La Colegiata, or Cathedral of San Salvador, Plaza de Arroyo, is primarily an 18th-century baroque structure with five aisles and both Renaissance and baroque adornments. Some of the building, however, dates from the 16th and 17th centuries. Inside you can see such treasures as Zurbarán's The Sleeping Girl in the sacristy. The transept crossing is covered by a dome. The cathedral is at the top of a wide baroque flight of stairs. Set slightly apart is a 15th-century Mudéjar belfry. Admission is free. The cathedral is open Monday to Friday 11am to 1pm and 6 to 8pm, Saturday 11am to 2pm and 6 to 8pm, and Sunday 11am to 2pm and 5:30 to 8pm. Call tel. 95-634-84-82 for more information.

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Museo de los Relojes (Clock Museum), in the Palacio de Atalaya, Cervantes 3 (tel. 95-618-21-00; www.elmisteriodejerez.org), is across from the Royal Equestrian School. This treasure-trove of 300 British and French timepieces includes many dating from the 1600s. They come in all shapes and sizes, as well as designs, their chimes ringing out in "concert" at noon. This may be the world's largest collection of fully functioning timepieces and antique clocks. Outside, peacocks walk the grounds. It's open Tuesday to Sunday 10am to 3pm and 6 to 8pm March to October. Admission is 7.50€ ($12).

One of the oldest churches in Andalusia is Iglesia de San Miguel, a 15th-century Gothic structure to the south of Plaza del Arenal. Its ornate facade was added 3 centuries later. The bell tower is decorated with blue-and-white Andalusian tiles and the interior is a medley of Gothic architecture over different periods. Some of the architecture is in the Isabelline Gothic style. Note the magnificent stained-glass windows. In all, this is one of the area's most beautiful churches. It is at Plaza de San Miguel (tel. 95-634-33-47) and is open Tuesday to Friday 10am to 1:30pm. It costs 2.50€ ($4) to enter. On weekends you can attend Mass here.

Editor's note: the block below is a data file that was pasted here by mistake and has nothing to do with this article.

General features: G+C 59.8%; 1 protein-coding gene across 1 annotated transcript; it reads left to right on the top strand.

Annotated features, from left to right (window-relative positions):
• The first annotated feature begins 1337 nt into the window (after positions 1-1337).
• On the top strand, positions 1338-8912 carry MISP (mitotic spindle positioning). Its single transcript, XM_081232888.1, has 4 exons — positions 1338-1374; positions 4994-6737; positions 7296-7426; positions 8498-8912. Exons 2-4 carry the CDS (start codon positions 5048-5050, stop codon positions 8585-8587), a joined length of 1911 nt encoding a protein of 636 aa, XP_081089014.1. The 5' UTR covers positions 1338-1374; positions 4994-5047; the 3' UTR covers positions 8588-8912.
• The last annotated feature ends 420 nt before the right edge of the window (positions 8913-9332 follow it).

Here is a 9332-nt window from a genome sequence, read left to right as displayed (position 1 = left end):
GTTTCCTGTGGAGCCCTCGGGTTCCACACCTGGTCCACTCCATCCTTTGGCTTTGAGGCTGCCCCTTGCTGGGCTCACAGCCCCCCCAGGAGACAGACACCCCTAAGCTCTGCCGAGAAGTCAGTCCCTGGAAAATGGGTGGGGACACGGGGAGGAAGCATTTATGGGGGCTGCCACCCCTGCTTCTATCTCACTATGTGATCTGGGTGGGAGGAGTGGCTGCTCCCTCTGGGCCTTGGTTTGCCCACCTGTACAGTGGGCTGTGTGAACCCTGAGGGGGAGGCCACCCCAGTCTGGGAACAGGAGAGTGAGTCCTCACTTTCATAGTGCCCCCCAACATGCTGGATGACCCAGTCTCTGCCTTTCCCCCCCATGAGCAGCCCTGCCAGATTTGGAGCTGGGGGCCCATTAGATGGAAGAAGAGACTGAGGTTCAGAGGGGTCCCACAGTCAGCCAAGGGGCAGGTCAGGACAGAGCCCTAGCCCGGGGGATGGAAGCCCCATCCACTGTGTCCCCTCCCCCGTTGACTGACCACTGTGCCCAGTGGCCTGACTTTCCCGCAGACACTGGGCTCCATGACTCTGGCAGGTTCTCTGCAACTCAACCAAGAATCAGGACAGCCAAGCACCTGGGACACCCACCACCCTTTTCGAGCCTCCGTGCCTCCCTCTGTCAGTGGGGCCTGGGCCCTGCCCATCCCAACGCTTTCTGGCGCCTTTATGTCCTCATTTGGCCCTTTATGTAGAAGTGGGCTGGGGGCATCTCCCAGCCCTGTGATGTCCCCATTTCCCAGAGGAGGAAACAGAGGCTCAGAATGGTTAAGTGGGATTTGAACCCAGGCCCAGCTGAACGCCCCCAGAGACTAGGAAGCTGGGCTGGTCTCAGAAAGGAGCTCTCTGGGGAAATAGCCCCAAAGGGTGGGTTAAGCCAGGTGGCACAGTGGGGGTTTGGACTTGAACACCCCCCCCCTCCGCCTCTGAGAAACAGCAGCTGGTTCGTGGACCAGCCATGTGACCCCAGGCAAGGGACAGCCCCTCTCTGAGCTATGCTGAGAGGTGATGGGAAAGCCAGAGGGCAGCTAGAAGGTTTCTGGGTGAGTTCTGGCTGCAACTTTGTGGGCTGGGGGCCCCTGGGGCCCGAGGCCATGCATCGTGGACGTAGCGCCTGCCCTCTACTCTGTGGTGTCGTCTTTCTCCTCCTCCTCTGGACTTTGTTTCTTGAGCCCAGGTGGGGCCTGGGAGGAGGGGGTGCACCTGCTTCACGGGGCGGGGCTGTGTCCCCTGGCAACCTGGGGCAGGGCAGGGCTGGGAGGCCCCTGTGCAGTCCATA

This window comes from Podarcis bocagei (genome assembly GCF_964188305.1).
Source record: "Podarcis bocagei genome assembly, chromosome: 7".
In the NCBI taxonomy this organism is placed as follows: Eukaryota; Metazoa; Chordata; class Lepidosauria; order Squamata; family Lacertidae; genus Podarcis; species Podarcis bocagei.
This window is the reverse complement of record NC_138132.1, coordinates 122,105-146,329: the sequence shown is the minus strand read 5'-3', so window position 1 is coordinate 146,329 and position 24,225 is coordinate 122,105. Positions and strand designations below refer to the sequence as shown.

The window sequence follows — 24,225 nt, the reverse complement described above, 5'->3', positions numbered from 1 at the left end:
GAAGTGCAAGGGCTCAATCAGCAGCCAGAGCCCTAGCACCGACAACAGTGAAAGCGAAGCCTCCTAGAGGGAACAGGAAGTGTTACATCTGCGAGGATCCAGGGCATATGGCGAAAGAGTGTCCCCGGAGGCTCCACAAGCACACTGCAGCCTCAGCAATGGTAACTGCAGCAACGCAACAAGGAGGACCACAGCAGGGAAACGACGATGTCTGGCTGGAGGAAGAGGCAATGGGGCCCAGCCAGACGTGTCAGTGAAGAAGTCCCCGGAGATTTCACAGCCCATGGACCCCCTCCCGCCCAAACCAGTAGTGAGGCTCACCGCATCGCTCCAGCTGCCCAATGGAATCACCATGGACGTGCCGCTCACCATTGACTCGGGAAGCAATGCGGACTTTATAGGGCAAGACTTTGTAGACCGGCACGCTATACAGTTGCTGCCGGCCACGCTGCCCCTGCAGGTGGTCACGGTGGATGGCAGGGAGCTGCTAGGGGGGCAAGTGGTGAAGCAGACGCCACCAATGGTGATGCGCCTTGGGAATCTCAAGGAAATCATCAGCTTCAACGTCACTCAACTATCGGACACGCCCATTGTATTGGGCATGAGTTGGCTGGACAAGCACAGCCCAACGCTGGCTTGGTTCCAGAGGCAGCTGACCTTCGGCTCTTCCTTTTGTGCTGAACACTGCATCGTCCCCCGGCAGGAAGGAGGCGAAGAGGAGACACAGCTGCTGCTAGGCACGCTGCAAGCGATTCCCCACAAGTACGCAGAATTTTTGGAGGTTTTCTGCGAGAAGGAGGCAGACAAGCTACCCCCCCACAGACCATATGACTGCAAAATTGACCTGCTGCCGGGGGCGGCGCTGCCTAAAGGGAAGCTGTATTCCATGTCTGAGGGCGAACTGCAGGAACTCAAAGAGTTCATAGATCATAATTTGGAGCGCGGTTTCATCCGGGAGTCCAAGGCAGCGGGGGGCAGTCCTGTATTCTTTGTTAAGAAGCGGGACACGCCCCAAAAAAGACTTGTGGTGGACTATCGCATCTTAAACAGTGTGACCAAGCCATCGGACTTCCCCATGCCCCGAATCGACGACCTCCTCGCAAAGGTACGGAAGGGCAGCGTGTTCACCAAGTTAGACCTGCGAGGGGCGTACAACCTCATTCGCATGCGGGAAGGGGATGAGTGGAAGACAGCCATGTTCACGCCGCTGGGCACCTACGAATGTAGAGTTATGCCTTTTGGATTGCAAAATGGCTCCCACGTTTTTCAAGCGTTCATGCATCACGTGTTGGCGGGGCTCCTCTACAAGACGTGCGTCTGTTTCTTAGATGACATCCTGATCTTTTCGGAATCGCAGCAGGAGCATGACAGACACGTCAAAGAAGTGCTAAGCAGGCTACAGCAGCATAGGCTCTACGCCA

A modern flamenco museum, Centro Andaluz de Flamenco, Palacio Pemartín 1, Plaza San Juan (tel. 95-634-92-65), is a busy place, complete with a multimedia show plus an audio and visual library devoted to the art of flamenco. Admission is free, and it's open Monday to Friday from 9am to 2pm.

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If you still have time for a stroll, head for the old quarter, Barrio de Santiago, which stretches uphill from the cathedral. Wander its labyrinthine maze of narrow lanes and alleyways. If you want to have a goal, seek out Iglesia de San Mateo, on Plaza del Mercado, noted for its Mudéjar chapels. Look for its impressive retable and the beautiful vaulting over its chapels. It is open only for services, daily from 7 to 9am and 7 to 8pm. Facing the church, also on Plaza del Mercado, is the Museo Arqueológico (tel. 95-635-01-33), housed inside an 18th-century town mansion. It offers such treasures as a 7th-century-B.C. Greek helmet found in the Guadalete River. Other pieces include a ram's head from the 3rd century B.C. and some fine Roman heads. Many artifacts unearthed at the ancient town of Hasta Regia are also on display. There is even a Visigothic collection and treasures from the heyday of the Cordovan Emirate. Upstairs is a collection of Muslim and medieval artifacts, including Moorish ceramics and a Caliphal bottle vase with Kufic script from the 10th century. Open June to August Tuesday to Sunday 9am to 2pm; September to May Tuesday to Friday 9am to 2pm and 4 to 7pm. Admission is 2€ ($3.20).

The Dancing Horses of Jerez -- A rival of sorts to Vienna's famous Spanish Riding School is the Escuela Andaluza del Arte Ecuestre (Andalusian School of Equestrian Art), Av. Duque de Abrantes s/n (tel. 95-631-96-35; www.realescuela.org). In fact, the long, hard schooling that brings horse and rider into perfect harmony originated in this province. The Viennese school was started with Hispano-Arab horses sent from this region, the same breeds you can see today. Every Thursday at noon, crowds come to admire the Dancing Horses of Jerez as they perform in a show that includes local folklore. Lanes 1 and 2 (the lanes are rows for seating) sell for 24€ ($38), lanes 3 and 4 sell for 18€ ($29), and lanes 5 and 6 go for 16€ ($26). When performances aren't scheduled, you can visit the stables and tack room, observing as the elegant horses are being trained. Hours are Monday to Wednesday and Friday from 11am to 2pm and Saturday from 10am to 2pm, and shows cost 10€ ($16) for adults and 5€ ($8) for children and seniors. On the grounds of the school, you can visit Museo del Enganche, the harness museum, which displays antique carriages. Entrance is 3€ ($4.80). Bus no. 18 goes here.

Note: This information was accurate when it was published, but can change without notice. Please be sure to confirm all rates and details directly with the companies in question before planning your trip.